If somebody gets a clean copy (my used one was marked up a bit), please scan it and send me a PDF and then those who can't get a copy can write to me privately and I'll send it to them.
There are two editions:
First Published by Rotenberg Press (1987) ISBN 10: 0961733314 ISBN 13: 9780961733315
and from the Lindisfarne Press from 1990 and 2000 which is a 2. edition
ISBN 10: 0940262347 ISBN 13: 9780940262348

This site Plato Prehistorian : Mary Settegast : 9780940262348 mentions the publisher as SteinerBooks Inc and their imprint or trade name as Lindisfarne Books.
 

Oxajil

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thorbiorn

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[...]
The one from the library is that one, published in 1987 by Rotenberg Press, Cambridge, Mass.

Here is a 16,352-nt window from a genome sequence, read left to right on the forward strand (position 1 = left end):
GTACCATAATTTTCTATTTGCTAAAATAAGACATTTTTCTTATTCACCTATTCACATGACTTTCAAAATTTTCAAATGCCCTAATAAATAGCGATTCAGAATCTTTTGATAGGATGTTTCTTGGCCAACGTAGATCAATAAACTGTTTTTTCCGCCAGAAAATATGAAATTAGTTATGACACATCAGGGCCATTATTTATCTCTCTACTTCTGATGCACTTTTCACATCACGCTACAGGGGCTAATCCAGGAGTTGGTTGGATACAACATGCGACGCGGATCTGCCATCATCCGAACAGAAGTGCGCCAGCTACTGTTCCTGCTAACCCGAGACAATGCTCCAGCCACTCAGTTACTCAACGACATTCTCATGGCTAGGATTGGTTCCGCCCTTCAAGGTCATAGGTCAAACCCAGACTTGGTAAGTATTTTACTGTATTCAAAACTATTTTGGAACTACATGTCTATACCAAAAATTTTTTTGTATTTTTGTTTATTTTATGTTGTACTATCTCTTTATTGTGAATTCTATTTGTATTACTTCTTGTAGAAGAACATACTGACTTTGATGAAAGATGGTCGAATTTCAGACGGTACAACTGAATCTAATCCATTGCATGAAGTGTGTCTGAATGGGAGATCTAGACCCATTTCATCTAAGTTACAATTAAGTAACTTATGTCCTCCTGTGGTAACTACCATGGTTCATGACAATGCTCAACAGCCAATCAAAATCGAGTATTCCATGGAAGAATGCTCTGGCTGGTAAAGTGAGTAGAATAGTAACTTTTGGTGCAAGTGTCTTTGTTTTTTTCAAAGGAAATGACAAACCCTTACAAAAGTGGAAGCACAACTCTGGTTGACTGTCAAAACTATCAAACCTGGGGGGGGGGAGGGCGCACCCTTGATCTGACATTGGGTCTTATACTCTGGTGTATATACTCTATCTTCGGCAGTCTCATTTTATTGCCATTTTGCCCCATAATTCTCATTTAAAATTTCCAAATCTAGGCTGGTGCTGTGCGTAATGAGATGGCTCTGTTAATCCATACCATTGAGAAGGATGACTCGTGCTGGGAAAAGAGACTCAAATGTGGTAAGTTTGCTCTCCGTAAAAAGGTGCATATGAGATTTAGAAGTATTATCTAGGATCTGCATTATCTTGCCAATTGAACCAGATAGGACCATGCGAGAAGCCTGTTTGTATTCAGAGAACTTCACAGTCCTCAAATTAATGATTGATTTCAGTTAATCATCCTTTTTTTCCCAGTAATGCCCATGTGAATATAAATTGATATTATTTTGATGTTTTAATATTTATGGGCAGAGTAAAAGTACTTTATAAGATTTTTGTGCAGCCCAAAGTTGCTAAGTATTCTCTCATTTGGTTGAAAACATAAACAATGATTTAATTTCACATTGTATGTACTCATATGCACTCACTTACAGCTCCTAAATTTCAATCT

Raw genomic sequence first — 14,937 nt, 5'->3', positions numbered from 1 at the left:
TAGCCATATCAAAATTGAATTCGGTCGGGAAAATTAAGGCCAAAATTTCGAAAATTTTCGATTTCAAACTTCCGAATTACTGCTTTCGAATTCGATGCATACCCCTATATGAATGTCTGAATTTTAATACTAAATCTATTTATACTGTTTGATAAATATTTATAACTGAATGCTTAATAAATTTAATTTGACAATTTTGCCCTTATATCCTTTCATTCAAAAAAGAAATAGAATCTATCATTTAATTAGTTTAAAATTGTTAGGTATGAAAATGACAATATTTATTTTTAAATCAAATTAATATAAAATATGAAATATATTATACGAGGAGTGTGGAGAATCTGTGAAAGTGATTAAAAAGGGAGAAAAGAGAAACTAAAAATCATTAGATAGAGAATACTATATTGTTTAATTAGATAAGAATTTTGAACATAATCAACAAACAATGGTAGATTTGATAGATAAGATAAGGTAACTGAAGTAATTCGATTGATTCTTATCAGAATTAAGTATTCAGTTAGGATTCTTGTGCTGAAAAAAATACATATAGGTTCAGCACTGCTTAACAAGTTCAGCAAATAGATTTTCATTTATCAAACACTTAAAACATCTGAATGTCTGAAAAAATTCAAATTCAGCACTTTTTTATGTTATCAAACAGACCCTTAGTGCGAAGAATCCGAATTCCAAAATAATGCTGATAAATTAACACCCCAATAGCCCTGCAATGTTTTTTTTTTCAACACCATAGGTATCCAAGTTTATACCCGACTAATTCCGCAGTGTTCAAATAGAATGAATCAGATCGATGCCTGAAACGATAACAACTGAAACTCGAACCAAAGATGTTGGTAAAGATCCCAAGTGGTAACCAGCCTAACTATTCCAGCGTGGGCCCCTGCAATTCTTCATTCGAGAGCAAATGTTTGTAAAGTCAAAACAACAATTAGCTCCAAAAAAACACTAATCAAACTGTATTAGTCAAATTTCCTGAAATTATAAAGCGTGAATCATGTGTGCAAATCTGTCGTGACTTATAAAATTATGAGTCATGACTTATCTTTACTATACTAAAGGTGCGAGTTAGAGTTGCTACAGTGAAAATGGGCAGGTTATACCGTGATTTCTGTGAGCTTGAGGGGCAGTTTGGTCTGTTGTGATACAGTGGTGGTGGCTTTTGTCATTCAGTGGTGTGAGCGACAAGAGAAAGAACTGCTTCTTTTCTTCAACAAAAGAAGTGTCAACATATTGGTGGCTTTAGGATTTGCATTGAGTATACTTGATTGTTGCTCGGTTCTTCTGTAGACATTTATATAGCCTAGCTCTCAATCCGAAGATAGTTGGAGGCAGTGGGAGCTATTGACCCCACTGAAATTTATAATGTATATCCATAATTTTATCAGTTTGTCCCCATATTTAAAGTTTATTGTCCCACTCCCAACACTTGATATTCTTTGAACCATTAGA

Perhaps the differences from the 1st to the 2nd are not so important after all, as the number of pages is the same. I read in one review that some critique of the 1. edition had been taken into consideration in the 2, but then it is also a different publisher. On this page: Plato prehistorian : 10,000 to 5000 B.C. : myth, religion, archaeology (Book, 1990) [WorldCat.org] I checked the various libraries and 2. edition is listed for
Staatsbibliothek zu Berlin - Preußischer Kulturbesitz, Haus Potsdamer Straße and
InfoGuide UB/SB Passau but surely there are more options among the 275 libraries in the world that list this book, so although what is left on the open market is currently around 100 USD and up, there is a rather rich stock in the libraries around the world.